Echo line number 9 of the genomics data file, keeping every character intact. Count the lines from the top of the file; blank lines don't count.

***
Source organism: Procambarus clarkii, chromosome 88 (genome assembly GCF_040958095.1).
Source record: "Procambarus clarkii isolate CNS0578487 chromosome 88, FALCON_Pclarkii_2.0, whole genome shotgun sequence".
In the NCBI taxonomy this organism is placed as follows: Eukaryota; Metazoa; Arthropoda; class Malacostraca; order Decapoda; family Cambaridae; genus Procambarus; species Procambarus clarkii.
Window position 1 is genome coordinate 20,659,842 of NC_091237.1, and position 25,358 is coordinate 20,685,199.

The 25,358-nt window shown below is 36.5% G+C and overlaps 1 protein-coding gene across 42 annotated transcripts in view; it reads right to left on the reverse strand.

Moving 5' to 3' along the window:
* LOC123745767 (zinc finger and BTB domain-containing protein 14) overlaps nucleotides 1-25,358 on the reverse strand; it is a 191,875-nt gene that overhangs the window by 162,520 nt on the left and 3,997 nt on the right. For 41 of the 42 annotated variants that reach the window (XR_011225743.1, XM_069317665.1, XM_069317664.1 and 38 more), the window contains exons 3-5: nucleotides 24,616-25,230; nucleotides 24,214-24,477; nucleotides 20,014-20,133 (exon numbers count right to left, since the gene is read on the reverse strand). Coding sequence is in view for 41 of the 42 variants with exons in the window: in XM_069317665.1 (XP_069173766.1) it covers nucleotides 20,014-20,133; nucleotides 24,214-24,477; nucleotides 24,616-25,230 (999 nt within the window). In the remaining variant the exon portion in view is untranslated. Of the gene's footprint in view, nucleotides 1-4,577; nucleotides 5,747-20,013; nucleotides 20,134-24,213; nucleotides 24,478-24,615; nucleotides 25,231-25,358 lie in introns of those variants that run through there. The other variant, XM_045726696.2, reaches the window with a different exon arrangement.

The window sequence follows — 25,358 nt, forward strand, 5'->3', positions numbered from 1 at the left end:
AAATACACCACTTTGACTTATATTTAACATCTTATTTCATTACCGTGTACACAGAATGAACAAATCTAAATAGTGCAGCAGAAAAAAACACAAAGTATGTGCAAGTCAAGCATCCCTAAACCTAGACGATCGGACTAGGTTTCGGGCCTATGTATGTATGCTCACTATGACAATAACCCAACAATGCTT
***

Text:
AAATACACCACTTTGACTTATATTTAACATCTTATTTCATTACCGTGTACACAGAATGAACAAATCTAAATAGTGCAGCAGAAAAAAACACAAAGTATGTGCAAGTCAAGCATCCCTAAACCTAGACGATCGGACTAGGTTTCGGGCCTATGTATGTATGCTCACTATGACAATAACCCAACAATGCTT